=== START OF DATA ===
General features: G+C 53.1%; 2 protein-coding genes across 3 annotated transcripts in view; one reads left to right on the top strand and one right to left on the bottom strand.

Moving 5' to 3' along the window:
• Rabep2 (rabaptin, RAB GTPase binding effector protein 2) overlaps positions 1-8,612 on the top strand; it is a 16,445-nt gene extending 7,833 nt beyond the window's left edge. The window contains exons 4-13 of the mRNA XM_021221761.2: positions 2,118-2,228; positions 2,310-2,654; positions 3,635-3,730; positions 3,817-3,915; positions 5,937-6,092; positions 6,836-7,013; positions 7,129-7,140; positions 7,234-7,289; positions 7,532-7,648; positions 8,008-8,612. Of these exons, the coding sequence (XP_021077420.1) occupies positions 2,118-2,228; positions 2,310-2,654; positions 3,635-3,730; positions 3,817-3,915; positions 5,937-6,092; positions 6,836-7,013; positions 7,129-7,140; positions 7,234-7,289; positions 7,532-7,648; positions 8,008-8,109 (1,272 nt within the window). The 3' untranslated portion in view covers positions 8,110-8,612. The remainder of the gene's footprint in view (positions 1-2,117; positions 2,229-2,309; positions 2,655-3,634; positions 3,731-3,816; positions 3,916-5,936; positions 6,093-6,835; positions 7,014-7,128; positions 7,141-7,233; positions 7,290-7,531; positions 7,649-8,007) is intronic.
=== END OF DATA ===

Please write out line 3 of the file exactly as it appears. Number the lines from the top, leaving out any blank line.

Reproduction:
• Rabep2 (rabaptin, RAB GTPase binding effector protein 2) overlaps positions 1-8,612 on the top strand; it is a 16,445-nt gene extending 7,833 nt beyond the window's left edge. The window contains exons 4-13 of the mRNA XM_021221761.2: positions 2,118-2,228; positions 2,310-2,654; positions 3,635-3,730; positions 3,817-3,915; positions 5,937-6,092; positions 6,836-7,013; positions 7,129-7,140; positions 7,234-7,289; positions 7,532-7,648; positions 8,008-8,612. Of these exons, the coding sequence (XP_021077420.1) occupies positions 2,118-2,228; positions 2,310-2,654; positions 3,635-3,730; positions 3,817-3,915; positions 5,937-6,092; positions 6,836-7,013; positions 7,129-7,140; positions 7,234-7,289; positions 7,532-7,648; positions 8,008-8,109 (1,272 nt within the window). The 3' untranslated portion in view covers positions 8,110-8,612. The remainder of the gene's footprint in view (positions 1-2,117; positions 2,229-2,309; positions 2,655-3,634; positions 3,731-3,816; positions 3,916-5,936; positions 6,093-6,835; positions 7,014-7,128; positions 7,141-7,233; positions 7,290-7,531; positions 7,649-8,007) is intronic.